To begin, I've downloaded "Raspbian Wheezy" on an SD card using Win32 Disk Imager on Windows 7. Once I "added" the Raspbian .img file onto my SD card, I noticed my SD card had dropped from the original capacity of 8GB to a meer 55MB. I thought that this was normal until I couldn't add any more directories into my Pi's SD card.

I know how to put my SD card back into it's original capacity (using this SD Formatter), but is there a way to download Raspbian onto my SD card without having any significant capacity loss? Thanks!

  • Hey guys I am in exactly the same situation and I am still confused. Are you saying this unallocated space is actually writable and can be used on the pi? In disk management I see two partitions, a 56 MB one and a 2.93 GB one, and 26.84 GB of unallocated space. When I try to install the gnome GUI (using command 'aptitude install gnome-desktop-environment') it errors out because it does not have enough space but a 32gb card should be enough, right? Thanks for any help!
    – user4388
    Commented Jan 11, 2013 at 23:08
  • 2
    You can run sudo raspi-config and choose the expand_rootfs option to expand your 2.93GB root partition to include all that currently unallocated space. After a reboot, you'll be able to use the rest of your SD card.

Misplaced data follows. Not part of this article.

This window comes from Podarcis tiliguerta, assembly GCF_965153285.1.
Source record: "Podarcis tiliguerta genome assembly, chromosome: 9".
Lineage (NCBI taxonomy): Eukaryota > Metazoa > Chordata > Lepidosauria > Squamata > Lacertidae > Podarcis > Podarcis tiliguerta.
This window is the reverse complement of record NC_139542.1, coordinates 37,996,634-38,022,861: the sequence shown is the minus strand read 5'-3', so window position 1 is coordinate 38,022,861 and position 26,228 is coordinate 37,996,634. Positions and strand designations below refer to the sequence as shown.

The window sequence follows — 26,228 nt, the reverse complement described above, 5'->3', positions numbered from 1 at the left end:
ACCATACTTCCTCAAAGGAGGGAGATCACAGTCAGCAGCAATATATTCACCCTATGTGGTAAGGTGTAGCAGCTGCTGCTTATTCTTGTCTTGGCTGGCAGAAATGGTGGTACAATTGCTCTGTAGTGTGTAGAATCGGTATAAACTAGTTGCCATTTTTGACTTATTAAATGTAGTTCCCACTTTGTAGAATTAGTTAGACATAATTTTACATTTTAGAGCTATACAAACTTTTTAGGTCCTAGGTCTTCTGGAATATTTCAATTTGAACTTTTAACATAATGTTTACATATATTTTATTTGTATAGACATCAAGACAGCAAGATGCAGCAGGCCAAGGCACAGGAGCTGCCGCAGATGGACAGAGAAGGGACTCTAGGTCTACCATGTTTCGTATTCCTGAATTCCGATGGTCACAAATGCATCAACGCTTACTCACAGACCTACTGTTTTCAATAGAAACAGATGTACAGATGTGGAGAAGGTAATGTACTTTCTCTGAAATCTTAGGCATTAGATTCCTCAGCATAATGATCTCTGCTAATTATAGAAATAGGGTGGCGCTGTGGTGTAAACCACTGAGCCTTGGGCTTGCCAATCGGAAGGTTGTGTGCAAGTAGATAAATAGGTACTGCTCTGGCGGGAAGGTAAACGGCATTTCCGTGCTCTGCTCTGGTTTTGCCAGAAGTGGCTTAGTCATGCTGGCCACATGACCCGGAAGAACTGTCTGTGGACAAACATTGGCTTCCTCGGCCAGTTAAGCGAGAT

– Day
    Commented Jan 11, 2013 at 23:48

2 Answers 2


Under Windows, all you will be able to see is the /boot partition, which is in the MS-DOS VFAT format. Raspbian uses a different file system format for its system files. Here's the (edited) output of df -h on my Raspberry Pi:

Filesystem      Size  Used Avail Use% Mounted on
rootfs           30G   13G   15G  47% /
/dev/root        30G   13G   15G  47% /
/dev/mmcblk0p1   56M   17M   39M  31% /boot

Windows would only find the 56 MB /boot partition. It doesn't know how to write to the other part. If you really want to write to the rest of the card under Windows, take a look at Ext2Fsd. I wouldn't recommend using your Raspbian system card as a general SD card on other computers, though.


To really see what's going on with the card in Windows go to disk management. You should find it in start menu administrative tools or by typing diskmgmt.msc in run box. You'll be able to see there exactly which partitions exist on the card.

Unfortunately, Windows assumes that USB flash drives and memory cards will only have one partition and will usually only display the first one, which is in this case the 56 MiB one.

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